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user ratings (329)
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other reviews of this album
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Comments:Add a Comment 
FromDaHood
Contributing Reviewer
October 22nd 2012


9060 Comments

Album Rating: 2.5

Love you still

LifeAsAChipmunk
October 22nd 2012


4854 Comments

Album Rating: 4.0

you're score is a tad bit too low

also, I hated her debut and can barely stand to listen to fearless at all

I do agree with Red being like a sequel to sparks fly, that was my first thought. Love both songs.

FromDaHood
Contributing Reviewer
October 22nd 2012


9060 Comments

Album Rating: 2.5

Edit: rating changed to 3 for concordance

Emim
October 22nd 2012


26649 Comments


Still hot

LifeAsAChipmunk
October 22nd 2012


4854 Comments

Album Rating: 4.0

agreed.

thought I would hate this because of never ever ever being an awful awful song, it reminds me of fearless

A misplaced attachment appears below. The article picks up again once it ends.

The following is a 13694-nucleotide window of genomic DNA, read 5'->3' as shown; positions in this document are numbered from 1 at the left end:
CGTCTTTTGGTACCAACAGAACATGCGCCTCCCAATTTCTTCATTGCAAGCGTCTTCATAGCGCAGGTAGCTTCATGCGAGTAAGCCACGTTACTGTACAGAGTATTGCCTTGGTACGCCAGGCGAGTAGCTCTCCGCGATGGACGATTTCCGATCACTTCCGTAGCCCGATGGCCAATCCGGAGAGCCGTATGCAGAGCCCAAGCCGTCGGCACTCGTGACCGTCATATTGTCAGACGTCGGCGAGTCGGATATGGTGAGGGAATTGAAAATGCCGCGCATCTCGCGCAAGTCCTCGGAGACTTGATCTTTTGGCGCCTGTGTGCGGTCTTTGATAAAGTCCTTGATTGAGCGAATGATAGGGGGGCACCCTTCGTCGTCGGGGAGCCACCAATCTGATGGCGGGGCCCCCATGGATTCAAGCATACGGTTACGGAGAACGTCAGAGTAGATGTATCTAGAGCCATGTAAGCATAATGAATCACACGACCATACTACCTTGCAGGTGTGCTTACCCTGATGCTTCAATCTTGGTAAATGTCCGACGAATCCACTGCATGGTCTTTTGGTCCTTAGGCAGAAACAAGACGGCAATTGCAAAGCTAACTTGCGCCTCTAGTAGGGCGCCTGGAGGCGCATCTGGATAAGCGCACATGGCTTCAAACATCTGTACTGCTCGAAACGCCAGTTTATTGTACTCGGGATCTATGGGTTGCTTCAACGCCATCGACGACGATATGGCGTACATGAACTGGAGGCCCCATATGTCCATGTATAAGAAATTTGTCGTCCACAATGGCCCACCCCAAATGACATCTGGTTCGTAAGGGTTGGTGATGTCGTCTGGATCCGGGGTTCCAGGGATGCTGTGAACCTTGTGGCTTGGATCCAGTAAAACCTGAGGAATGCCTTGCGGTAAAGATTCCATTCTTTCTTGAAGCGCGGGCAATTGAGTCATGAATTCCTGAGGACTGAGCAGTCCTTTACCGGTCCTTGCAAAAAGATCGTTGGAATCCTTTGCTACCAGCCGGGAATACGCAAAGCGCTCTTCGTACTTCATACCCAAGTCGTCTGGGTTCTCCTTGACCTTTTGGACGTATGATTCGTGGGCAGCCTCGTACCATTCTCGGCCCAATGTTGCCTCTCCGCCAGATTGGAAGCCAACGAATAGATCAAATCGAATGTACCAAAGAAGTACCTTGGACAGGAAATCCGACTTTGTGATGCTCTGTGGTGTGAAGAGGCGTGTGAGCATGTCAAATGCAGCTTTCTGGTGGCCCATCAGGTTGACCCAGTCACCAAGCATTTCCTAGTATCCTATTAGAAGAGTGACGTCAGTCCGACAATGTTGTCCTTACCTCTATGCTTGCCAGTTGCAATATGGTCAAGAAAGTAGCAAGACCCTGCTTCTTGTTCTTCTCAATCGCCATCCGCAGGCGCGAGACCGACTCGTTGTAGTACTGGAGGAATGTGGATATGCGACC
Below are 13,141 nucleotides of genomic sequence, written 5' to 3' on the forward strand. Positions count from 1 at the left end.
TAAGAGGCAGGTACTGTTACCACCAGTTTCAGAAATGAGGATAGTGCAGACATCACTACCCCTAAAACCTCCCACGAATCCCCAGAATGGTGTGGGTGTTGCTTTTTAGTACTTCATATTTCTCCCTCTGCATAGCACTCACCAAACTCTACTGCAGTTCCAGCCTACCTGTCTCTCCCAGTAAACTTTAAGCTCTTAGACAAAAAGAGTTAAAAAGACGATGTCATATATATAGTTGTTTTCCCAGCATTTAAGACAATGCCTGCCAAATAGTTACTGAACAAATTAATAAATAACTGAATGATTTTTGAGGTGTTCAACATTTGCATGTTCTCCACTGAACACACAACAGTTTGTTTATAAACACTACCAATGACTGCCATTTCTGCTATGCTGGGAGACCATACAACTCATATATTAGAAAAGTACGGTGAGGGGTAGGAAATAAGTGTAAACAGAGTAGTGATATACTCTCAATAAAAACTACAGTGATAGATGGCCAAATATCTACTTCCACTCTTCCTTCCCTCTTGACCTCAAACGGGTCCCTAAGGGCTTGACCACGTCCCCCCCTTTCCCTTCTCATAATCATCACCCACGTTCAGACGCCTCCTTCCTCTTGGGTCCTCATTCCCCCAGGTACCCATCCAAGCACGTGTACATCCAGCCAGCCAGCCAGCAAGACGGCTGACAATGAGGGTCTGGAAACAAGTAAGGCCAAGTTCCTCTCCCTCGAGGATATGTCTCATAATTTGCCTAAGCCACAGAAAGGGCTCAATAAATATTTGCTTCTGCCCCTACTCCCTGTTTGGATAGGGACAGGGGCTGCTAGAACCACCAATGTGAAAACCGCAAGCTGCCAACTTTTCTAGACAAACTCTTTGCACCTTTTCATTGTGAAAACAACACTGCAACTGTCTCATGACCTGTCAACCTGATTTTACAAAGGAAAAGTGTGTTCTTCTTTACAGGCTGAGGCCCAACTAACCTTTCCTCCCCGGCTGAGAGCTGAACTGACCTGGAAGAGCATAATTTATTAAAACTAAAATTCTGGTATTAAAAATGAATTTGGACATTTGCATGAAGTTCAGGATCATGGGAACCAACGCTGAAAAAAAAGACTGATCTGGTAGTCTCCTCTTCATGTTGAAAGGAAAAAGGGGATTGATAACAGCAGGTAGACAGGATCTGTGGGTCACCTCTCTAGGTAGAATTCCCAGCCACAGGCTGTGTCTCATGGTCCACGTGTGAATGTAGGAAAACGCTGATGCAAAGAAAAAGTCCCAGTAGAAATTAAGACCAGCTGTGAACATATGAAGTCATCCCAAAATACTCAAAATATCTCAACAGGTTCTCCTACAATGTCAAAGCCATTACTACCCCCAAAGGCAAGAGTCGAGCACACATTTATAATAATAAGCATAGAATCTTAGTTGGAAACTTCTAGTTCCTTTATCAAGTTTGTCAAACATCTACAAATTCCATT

ILJ
October 22nd 2012


6720 Comments

Album Rating: 3.0 | Sound Off

Good review man.

Digging: Run the Jewels - Run the Jewels 2

Trebor.
Contributing Reviewer
October 22nd 2012


50674 Comments


yeah

Digging: Run the Jewels - Run the Jewels 2

Douglas
October 22nd 2012


9124 Comments

Album Rating: 3.0 | Sound Off

Great review man, Swift has gotten hotter.

Brostep
Staff Reviewer
October 22nd 2012


3471 Comments


Nice work as always Nathan, doubt I'll be listening to this as "We Are Never Ever Getting Back Together" is terrible and that one dubsteppy (?) song (which you mention in your review but I'm too damn lazy to scroll up) isn't particularly good either.